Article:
Trust begins with Active Integrity

Trust building exercises with parents and teachers is a way for us to achieve active integrity

Photo of Alex Jones
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One thing that we always have to do is be transparent about our flaws while also being diligent at addressing those flaws and being transparent about that process. I like to call that active integrity. I think this will help build trust between teachers and parents. 

 If we had a representative from a teacher group or a parent group and as leaders they would make sure they are empathetic to the other group while also being accountable for those own flaws as well— I think that work is what makes people trust people.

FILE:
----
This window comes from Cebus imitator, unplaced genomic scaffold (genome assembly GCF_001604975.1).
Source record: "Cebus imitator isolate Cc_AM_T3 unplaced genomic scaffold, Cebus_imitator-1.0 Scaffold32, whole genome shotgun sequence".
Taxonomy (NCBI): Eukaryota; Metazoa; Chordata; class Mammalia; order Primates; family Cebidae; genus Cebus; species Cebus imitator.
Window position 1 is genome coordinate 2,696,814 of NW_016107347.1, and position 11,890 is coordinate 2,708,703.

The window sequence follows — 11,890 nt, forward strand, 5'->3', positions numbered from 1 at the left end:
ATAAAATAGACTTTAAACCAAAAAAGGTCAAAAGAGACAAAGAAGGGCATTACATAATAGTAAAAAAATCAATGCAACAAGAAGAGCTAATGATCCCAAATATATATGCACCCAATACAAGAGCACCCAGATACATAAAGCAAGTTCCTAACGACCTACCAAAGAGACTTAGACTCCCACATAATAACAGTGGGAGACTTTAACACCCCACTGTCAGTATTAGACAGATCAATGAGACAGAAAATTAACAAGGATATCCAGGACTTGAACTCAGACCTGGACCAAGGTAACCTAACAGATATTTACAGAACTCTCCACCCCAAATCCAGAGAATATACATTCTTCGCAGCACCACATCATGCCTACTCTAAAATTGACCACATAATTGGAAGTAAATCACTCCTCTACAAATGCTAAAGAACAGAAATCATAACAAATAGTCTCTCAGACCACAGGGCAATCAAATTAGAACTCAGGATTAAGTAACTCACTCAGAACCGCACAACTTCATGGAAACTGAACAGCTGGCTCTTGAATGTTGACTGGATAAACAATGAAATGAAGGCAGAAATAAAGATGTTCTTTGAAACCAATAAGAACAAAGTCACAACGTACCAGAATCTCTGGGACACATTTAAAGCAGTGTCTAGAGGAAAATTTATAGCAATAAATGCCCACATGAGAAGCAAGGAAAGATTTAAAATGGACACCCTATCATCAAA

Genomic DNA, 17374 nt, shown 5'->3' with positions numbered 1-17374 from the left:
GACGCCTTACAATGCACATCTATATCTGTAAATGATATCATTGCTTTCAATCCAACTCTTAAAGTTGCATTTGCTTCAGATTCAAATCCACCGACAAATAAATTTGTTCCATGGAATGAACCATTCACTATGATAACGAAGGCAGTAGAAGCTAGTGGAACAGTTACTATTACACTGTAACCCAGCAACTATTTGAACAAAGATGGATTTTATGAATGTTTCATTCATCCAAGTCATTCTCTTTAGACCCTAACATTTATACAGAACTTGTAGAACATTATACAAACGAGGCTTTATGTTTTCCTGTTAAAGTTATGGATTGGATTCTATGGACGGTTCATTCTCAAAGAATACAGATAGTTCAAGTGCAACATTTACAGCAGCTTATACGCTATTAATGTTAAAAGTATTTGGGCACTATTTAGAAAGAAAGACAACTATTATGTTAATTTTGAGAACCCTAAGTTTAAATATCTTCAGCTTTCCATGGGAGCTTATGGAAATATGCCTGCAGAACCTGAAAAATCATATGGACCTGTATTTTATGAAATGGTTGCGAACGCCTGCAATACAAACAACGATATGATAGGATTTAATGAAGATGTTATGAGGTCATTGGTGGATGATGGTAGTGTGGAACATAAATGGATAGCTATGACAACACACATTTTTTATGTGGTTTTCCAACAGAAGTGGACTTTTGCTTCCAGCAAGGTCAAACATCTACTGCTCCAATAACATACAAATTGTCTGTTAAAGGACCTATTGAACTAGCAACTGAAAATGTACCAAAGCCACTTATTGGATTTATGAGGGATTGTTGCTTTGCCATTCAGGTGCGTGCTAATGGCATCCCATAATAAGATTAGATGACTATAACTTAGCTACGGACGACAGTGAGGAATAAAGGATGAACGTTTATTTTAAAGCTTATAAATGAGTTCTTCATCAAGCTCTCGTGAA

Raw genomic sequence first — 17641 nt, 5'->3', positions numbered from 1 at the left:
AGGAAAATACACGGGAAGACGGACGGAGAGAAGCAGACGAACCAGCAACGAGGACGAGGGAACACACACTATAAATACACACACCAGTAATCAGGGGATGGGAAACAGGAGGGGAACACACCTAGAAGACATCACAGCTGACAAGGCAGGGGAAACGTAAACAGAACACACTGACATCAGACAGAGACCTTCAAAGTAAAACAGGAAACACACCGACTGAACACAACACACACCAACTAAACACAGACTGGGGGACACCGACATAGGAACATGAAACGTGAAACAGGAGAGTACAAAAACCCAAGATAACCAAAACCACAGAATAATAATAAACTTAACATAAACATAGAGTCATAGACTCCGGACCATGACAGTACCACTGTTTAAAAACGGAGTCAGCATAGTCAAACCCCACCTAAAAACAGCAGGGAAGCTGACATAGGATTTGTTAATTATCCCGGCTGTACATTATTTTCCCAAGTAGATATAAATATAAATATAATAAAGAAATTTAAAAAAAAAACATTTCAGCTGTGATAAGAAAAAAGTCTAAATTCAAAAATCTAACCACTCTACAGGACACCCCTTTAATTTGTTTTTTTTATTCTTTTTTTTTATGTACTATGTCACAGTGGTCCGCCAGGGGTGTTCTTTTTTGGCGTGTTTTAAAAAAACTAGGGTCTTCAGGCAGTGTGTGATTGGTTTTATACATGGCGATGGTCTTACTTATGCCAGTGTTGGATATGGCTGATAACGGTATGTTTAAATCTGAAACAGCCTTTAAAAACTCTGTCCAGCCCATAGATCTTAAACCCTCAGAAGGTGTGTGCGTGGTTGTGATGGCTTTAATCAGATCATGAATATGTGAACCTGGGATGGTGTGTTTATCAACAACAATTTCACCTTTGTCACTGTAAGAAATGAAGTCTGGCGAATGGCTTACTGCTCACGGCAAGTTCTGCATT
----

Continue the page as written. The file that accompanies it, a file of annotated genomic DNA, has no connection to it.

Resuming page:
How might we make this relationship less about one individually and more about us collectively? 

There is a potential for having workshops with teachers and parents where there is a trust exercises. I did a workshop in Italy and by the end of the 3 days I felt closer to those people than I did my own friends. 

One of the exercises we did was to close our eyes and our partner had to lead us to the space without bumping into things and they had to take us through an obstacle and so we did that and we had to do that for the other person. It was amazing how quickly that you trust that person. Your safety is in their hands. You’re not jumping off the cliff with them but you are not afraid listening to them.  If we led that same thing with parents and teachers, I can see the trust building. 

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Photo of Jessica Lura

Alex,Thanks for sharing your idea. I love idea of focusing on building a team/community rather than an individual. Could you explain further what happened at the workshop? How might we be able to scale this idea and share it with more teachers?